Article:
Which came first Asian prejudices or American stereotypical profiling?Presently, when you read about China's persecution of Uighers by "Hans", who are the Hans? Is this to distinguish between Northern Mandarins vs Southern Cantonese by news media? Go figure who is inflaming who?When I was in China, the Muslims (Uighers) were very quiet humble people. The only aggression I saw were the young soldiers pushing bound feet old ladies who were selling teas, out of tourist buses or off the road.My social network is to minimize my Asian contacts and defeat a racist system which always makes me look racist from both sides. As an artist, I can only help the downtrodden friends and pick up only the few crumbs given.
East Asians and Indians are the most racist people.
From classes AP and IB filled with Asians to college, it rings true. Asians are THE most stereotypical people in schools. And will actually have the nerve to say things utterly demeaning, and then cover it up with a laugh... it's not so innocent. And someone needs to call them out on pretending that their intimations about other races is not funny... it's offensive. And above all, it's annoying.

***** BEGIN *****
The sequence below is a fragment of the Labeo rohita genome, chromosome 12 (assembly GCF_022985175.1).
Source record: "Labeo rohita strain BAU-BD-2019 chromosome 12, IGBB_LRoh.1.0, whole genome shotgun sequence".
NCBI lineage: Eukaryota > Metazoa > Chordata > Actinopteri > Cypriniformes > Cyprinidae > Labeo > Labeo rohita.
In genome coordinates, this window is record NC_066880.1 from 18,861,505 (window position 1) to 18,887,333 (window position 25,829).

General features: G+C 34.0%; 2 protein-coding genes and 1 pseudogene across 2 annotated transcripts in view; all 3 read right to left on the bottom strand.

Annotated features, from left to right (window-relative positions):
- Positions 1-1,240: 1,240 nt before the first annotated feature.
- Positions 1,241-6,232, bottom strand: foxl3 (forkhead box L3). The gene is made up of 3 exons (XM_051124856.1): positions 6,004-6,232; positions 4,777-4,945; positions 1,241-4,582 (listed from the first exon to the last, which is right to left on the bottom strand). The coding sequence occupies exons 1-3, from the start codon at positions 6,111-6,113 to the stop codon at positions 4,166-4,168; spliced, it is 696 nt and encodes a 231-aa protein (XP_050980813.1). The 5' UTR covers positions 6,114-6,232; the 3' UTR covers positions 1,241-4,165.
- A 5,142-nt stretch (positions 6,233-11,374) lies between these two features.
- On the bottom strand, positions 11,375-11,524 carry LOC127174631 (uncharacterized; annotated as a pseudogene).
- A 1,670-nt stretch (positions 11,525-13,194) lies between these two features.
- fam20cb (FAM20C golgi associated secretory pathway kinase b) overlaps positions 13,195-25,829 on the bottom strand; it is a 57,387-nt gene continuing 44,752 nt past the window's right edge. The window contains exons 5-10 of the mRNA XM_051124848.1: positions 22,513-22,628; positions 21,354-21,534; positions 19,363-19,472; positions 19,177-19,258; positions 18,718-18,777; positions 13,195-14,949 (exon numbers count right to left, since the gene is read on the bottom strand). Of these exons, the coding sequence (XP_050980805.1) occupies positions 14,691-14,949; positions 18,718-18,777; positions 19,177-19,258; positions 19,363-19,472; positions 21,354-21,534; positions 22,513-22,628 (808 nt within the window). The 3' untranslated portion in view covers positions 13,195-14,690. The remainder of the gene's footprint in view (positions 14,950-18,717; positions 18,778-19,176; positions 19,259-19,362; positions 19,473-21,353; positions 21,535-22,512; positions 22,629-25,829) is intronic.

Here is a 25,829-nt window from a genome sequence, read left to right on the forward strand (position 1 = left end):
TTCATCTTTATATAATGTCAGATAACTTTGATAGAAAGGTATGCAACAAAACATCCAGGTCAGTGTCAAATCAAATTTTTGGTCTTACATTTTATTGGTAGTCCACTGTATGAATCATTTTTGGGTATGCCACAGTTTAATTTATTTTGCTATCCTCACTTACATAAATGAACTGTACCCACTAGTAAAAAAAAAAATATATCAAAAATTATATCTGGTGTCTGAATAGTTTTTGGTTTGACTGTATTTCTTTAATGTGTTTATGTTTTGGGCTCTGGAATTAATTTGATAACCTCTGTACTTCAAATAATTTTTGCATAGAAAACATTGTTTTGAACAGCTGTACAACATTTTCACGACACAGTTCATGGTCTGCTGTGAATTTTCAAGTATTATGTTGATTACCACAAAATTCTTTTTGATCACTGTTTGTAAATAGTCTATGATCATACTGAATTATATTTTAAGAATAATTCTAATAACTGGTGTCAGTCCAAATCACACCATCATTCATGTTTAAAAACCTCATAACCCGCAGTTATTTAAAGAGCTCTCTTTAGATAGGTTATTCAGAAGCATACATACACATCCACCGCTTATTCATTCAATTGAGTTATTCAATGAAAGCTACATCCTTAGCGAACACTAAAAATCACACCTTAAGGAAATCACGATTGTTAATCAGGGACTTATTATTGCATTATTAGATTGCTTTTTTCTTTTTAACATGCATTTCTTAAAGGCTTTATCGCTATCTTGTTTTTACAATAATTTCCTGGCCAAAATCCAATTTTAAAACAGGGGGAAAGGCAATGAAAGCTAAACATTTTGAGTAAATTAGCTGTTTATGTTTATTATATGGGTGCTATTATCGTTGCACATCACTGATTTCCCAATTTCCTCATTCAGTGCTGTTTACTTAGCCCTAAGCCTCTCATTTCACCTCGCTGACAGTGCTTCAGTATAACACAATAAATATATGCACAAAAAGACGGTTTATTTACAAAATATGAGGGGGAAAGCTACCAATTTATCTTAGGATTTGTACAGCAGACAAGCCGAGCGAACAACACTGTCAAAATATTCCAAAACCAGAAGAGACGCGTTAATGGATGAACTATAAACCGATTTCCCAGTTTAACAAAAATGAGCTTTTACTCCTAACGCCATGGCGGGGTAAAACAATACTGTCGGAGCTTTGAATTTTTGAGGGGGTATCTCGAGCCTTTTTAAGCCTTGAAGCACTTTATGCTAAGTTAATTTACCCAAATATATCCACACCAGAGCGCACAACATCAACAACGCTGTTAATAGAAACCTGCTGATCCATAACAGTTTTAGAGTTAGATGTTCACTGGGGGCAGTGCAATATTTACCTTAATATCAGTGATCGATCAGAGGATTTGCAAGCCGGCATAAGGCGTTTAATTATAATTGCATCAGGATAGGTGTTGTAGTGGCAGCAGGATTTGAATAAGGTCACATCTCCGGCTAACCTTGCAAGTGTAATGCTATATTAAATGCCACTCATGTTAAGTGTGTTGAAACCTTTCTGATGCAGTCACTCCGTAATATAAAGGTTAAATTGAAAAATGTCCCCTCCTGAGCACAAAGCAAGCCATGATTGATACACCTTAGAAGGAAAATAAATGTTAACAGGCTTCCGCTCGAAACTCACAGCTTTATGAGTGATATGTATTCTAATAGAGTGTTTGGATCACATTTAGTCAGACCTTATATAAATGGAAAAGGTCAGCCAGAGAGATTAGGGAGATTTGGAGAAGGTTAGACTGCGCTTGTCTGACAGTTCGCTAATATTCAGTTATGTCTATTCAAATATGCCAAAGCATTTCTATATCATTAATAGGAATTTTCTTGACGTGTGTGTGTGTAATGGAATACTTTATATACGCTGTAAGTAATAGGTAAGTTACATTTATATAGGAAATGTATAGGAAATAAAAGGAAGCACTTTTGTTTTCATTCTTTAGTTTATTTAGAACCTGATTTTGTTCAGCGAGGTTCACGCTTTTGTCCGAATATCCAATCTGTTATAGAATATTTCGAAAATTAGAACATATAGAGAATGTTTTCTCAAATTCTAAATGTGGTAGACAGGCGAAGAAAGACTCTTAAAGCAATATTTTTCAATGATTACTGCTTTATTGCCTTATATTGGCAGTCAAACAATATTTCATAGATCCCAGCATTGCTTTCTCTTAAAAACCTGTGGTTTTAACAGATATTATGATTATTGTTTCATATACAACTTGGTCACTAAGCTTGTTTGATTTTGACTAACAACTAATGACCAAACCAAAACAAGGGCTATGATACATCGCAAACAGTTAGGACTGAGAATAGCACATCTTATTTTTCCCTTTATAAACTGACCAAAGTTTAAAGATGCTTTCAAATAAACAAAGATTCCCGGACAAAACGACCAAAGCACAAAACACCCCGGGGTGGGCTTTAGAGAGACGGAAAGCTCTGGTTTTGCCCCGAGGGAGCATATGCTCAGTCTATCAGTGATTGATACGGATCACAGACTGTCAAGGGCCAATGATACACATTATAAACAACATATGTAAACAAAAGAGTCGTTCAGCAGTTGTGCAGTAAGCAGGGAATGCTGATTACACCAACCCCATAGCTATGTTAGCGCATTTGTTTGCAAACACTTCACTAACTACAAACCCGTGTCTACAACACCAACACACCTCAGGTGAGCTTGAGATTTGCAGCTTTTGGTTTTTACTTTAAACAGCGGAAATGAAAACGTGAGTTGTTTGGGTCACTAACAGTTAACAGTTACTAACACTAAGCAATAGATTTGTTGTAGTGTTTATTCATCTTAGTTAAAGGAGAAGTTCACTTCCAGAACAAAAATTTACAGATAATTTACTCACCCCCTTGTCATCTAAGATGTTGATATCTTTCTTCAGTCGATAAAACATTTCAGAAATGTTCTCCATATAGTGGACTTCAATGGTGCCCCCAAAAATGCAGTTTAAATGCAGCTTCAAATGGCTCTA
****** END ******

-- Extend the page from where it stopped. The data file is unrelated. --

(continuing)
The only reason I searched for this blog in the middle of the night is because I find Asian racism so disturbing. I grew up with a large Asian-American (I'm talking East Asian, mostly FIlipino and Chinese) minority at my schools and in my social groups-- great people-- and saw that the girls faced almost no social barriers in the white community (unlike equally bright and beautiful African-American girls, who faced serious struggles). I thought this was great-- no big deal when my girlfriends dated blond boys or Asian boys-- and I thought racial barriers for Asian-American men would probably just dissipate with time and increased tolerance/better depictions in the media. But after living in Japan for two years and working at a Japanese company where I am the only person who is not of East Asian racial background: I have to say I have developed I lot of hatred and fear towards people of East Asian descent, IN PARTICULAR MEN, that I am struggling to overcome, despite having good friends and ex-boyfriends of Korean, Japanese, and Chinese background. A lot of the hateful language and stereotyping that white, African-American, and Latino people are more resistant to, perhaps because of our shared history with regards to slavery and Native Americans- is totally okay for Asian people, even in a public setting. Some Asians and A-As will go on and on about how they are exempt from feeling an obligation to use better language because they are not guilty of the same crimes that white people are: but when you look at how Asians have treated each other in their homelands, for example Japanese enslaving the Koreans in the early 20th century, you see they are probably not AS guilty but certainly not SO innocent either. I do see people being openly racist towards people of Asian descent on occasion, in a way they might not feel comfortable doing so to another group, probably because people of Asian descent usually don't speak out in this venue-- but victims should respond to these occasions by calling the perpetrator a racist ignorant punk-- instead of perpetuating the kind of grossly stereotypical and hateful language that educated people should avoid altogether if we ever want to make this world a better place. I know Asians in America feel a lot of pain as minorities but they are actually better behaved than Asian people in their homelands: the way Korean were treated in Japan, and the way black people were treated throughout Asia, was truly shocking. There is such a thing as psychological violence.